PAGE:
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About a million families are missing out on £1.8 billion of Pension Credit each year

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Pensioners with the smallest income in retirement are receiving the least in State Benefits, across nearly all types of cash benefits, new research from HUB Financial Solutions, the advisory firm, has found.

Analysis of ONS data splitting retired households into five groups by annual income shows the bottom quintile receives £8,833 a year on average in cash benefits including State Pension. That is £84 a week less than the £13,220 received by the second quintile and more than £100 a week less than the top quintile whose overall income is five-times higher.

Simon Gray, Managing Director at HUB Financial Solutions, said: “The findings challenge the notion that most State cash goes to the poorest pensioners – in fact it goes to those in the middle of the income scale.

Gray continues, “The characteristic of those retired people on the lowest incomes is that they receive less State Pension, perhaps because they did not achieve the qualifying years needed or missed out on additional pension such as State Earnings Related Pension Scheme (SERPS) or State Second Pension (S2P). They also have not managed to save or invest as much, either inside or outside private pensions which has also contributed to lower retirement incomes.”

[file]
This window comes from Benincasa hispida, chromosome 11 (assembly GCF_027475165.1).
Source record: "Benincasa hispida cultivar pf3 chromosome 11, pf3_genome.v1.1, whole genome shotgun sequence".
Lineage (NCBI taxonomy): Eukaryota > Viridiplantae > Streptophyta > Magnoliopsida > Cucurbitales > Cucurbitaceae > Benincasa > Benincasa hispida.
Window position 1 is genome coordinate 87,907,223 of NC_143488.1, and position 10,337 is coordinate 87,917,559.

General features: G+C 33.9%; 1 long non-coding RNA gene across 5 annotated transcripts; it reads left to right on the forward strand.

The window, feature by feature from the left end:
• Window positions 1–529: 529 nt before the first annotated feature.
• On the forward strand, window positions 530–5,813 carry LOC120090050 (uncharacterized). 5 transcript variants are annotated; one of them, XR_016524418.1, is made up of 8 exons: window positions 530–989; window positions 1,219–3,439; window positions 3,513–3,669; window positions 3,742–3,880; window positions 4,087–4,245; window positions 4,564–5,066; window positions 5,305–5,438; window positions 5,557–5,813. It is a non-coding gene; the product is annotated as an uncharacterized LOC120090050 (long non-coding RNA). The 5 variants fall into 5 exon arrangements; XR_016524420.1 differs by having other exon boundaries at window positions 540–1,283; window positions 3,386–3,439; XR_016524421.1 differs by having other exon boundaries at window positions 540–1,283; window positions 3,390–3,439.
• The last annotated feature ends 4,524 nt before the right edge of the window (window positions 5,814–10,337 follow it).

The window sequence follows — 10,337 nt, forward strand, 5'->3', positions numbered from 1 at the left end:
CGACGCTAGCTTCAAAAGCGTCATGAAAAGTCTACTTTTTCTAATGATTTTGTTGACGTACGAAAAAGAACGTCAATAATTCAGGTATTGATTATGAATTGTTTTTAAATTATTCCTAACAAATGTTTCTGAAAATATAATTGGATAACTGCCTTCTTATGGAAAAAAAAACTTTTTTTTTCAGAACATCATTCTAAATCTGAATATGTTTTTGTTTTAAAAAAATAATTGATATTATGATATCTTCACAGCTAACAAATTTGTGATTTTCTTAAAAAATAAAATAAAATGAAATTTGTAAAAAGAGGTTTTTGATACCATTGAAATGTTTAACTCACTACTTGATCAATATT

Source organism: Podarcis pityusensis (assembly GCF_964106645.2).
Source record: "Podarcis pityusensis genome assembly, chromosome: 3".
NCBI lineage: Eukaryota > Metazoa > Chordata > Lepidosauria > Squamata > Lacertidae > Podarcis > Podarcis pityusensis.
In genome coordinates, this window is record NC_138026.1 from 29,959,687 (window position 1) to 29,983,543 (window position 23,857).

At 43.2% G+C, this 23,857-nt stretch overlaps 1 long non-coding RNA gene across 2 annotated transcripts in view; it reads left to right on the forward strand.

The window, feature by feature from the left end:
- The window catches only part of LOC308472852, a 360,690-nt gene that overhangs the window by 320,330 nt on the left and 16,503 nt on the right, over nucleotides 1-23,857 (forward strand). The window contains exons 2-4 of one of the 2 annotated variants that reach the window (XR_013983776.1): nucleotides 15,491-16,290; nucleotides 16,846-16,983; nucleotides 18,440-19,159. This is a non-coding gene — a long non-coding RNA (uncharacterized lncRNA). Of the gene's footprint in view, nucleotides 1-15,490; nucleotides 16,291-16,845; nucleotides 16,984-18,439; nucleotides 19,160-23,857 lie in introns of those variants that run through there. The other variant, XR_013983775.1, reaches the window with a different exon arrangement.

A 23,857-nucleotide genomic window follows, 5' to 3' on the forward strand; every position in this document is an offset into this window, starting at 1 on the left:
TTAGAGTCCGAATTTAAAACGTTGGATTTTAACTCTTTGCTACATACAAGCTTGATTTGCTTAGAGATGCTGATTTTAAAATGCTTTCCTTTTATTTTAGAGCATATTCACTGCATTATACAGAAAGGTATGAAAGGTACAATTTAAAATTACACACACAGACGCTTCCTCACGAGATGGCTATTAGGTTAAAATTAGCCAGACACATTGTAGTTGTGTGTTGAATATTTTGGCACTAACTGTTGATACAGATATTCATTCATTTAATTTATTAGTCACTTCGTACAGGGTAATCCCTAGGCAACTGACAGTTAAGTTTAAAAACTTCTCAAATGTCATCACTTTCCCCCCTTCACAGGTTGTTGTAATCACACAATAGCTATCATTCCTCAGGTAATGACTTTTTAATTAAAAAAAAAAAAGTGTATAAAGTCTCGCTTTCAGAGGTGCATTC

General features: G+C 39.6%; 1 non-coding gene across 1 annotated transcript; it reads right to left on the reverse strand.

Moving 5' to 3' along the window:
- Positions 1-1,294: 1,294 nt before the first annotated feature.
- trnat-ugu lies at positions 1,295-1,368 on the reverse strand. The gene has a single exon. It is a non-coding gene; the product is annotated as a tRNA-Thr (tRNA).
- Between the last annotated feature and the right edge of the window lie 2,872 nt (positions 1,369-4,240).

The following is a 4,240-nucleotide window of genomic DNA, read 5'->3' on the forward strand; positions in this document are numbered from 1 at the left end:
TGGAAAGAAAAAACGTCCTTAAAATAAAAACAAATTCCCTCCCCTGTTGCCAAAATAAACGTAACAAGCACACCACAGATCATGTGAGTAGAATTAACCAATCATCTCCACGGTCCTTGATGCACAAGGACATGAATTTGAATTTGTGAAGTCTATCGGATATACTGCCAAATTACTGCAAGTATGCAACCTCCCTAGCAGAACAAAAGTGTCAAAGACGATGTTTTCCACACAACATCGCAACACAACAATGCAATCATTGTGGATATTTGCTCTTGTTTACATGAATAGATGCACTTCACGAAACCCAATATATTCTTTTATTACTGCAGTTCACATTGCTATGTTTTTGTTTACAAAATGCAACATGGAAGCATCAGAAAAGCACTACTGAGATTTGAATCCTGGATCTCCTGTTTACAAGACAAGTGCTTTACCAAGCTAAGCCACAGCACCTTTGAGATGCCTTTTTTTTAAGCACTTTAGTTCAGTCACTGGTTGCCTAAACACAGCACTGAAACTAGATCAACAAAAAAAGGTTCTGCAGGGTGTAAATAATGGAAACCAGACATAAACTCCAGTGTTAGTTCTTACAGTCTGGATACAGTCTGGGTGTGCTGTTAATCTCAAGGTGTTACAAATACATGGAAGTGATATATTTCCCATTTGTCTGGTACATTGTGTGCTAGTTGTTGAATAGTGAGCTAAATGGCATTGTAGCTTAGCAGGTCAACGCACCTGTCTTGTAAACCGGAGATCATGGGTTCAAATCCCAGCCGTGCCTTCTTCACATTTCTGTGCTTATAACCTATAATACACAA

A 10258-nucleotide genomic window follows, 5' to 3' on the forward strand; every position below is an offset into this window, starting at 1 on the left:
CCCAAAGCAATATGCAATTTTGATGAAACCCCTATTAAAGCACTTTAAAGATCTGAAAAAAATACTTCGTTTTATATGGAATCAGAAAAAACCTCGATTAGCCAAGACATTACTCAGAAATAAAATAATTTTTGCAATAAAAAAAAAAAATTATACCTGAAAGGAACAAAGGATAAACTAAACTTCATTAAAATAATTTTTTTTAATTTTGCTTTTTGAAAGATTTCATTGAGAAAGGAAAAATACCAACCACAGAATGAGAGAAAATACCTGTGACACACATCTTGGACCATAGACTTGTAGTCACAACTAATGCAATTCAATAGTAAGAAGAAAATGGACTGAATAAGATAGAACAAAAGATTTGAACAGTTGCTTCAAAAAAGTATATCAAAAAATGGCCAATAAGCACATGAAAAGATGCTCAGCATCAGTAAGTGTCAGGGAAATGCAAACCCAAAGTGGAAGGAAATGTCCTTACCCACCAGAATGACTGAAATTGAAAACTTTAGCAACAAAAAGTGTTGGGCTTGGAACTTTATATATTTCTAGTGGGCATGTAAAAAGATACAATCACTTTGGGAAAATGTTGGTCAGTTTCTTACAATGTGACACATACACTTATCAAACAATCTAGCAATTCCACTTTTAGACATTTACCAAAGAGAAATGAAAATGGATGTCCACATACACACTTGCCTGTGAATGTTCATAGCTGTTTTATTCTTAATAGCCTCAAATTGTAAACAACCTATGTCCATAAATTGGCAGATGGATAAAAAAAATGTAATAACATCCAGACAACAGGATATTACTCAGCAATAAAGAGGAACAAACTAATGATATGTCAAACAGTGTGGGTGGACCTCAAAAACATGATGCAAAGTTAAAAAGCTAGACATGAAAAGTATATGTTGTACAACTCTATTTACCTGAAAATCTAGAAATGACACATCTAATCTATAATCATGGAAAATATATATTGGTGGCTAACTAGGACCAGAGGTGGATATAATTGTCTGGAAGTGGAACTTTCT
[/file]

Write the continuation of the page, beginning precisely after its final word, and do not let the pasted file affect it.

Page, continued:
Our concern is that these ‘property rich, income poor’ people may be put off checking their entitlement to benefits.

HUB Financial Solutions’ specially trained advisers check the benefits entitlements of all customers considering equity release and frequently find people are missing out. Four in 10 of these people who were entitled to benefits last year were not claiming anything and another two in 10 were claiming less than the full amount, with the average loss of income of £830 a year.

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